- Volume 19 - Issue 8 - August, 2007
- Posted on: 8/1/08
- 0 Comments
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This issue of the Journal of Invasive Cardiology includes original research articles, a review, “Clinical Images”, and online case reports. These case reports can be found on our web site (www.invasivecardiology. com). I encourage you to visit the website to read these interesting and informative case reports.
In the first original article, Dr. Francesco Burzotta and colleagues from the Catholic University of the Sacred in Rome, Italy describe their study to assess the feasibility of the sequential combination of thrombus-aspiration and filter distal protection in the management of lesions with a very high thrombus burden. Although the authors found improvement in blood flow following the use of the thrombus-aspiration device, there was not significant improvement following the distal filter protection device, suggesting that the increased complexity of adding this device may not be warranted. Dr. On Topaz of the editorial board has included a commentary to accompany the Burzotta et al. article.
In the next original research article, Dr. Edo Kaluski and colleagues from the Department of Cardiology at the University Medical Center in Newark, New Jersey, Brigham and Women Hospital and Harvard Medical School and the Biomedical Engineering Center, Experimental Cardiovascular Interventional Laboratory in Boston, Massachusetts present an animal study evaluating deliverability and safety of a novel stent design utilizing an ultra-thin polymer mesh sleeve attached to the external surface of the stent (M-Guard). Compared to bare metal stents, the M-guard stent had similar success in delivery and comparable restenosis profile at 30 days compared to the bare metal stents.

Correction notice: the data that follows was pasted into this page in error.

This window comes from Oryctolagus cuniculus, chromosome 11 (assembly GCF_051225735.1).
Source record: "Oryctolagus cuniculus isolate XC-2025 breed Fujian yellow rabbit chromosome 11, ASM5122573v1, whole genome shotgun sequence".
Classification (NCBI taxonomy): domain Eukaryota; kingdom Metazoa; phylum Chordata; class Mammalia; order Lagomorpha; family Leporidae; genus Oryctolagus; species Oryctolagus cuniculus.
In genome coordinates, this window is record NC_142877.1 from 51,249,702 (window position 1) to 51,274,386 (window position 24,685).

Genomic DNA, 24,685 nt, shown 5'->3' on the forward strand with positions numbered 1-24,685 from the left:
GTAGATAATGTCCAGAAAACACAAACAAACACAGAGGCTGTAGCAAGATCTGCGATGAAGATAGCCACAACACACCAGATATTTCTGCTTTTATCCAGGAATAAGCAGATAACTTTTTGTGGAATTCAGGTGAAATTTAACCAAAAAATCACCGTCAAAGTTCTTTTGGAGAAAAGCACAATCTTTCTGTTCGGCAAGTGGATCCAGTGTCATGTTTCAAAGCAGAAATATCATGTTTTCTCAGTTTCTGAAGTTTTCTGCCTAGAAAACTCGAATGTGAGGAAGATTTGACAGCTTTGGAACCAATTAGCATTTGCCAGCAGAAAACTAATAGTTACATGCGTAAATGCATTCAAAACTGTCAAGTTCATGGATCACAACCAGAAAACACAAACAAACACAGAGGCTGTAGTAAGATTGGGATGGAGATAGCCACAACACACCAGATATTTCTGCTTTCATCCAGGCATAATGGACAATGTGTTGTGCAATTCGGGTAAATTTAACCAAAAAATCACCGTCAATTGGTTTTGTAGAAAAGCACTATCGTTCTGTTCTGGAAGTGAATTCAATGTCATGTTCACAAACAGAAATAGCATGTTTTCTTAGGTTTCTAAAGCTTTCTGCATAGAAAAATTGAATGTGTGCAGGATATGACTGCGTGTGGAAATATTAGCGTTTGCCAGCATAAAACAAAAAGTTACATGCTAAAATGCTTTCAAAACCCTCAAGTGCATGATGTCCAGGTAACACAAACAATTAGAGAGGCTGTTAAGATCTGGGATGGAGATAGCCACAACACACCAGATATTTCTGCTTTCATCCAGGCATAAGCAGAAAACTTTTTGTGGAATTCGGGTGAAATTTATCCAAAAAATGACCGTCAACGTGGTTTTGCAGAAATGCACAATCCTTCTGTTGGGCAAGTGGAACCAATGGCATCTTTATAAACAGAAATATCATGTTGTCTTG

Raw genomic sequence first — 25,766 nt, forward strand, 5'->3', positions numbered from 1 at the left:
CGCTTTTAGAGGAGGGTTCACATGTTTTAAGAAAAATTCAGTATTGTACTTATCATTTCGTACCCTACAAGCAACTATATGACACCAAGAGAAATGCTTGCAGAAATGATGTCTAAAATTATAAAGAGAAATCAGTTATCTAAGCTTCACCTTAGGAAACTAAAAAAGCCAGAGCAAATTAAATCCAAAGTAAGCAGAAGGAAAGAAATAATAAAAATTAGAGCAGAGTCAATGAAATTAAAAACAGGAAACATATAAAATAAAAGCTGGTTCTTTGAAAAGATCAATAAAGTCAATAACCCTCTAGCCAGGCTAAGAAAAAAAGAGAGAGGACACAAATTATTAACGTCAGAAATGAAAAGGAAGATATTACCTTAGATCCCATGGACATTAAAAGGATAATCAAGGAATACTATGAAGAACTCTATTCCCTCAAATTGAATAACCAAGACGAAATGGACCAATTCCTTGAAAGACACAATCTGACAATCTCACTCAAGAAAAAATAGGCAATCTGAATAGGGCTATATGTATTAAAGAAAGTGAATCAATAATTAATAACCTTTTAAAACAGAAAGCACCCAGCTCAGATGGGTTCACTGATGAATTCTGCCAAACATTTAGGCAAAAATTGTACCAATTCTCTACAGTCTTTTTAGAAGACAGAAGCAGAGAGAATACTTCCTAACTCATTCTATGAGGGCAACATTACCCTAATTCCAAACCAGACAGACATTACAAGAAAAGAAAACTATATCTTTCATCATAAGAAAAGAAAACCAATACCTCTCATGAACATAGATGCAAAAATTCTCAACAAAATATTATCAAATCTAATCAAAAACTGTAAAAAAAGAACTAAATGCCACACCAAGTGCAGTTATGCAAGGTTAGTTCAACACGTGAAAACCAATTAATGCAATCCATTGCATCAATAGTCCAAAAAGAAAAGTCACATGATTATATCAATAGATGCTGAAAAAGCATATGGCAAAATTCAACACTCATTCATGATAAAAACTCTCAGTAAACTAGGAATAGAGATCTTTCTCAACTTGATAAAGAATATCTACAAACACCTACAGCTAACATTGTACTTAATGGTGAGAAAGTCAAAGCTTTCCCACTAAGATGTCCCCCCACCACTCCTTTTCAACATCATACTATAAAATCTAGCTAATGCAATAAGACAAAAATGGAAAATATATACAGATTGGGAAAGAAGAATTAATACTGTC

Dr. Kunadian Vijayalakshmi and collaborators from the Department of Cardiology at the James Cook University Hospital and the School of Health and Social Care in Middlesbrough, UK describe their randomized study in highrisk, non-shock patients to assess the effect of intra-aortic counterpulsation on coronary flow and tissue perfusion after PCI. They found that intra-aortic counterpulsation did not have measurable beneficial effects on early coronary flow nor on 1 or 30-day assessment echocardiographic wall motion index. Drs. Sukesh Burjonroppa, AJ Boyle and Yerem Yeghiazarians from the University of California San Francisco have provided a commentary to accompany the article by Dr. Vijayalakshmi et al.
In the next original research article, submitted by Dr. Oleg Roussanov and associates from the Cardiology Section of the Salem VA Medical Center in Salem, Virginia, the authors report on their study of the cost effectiveness of the radial versus femoral artery approach for diagnostic cardiac catheterization. They found that the radial approach was more cost effective than the femoral approach for diagnostic cardiac catheterization, with or without the use of femoral closure devices. Professor Ferdinand Kiemeneij from OLCV has provided a commentary.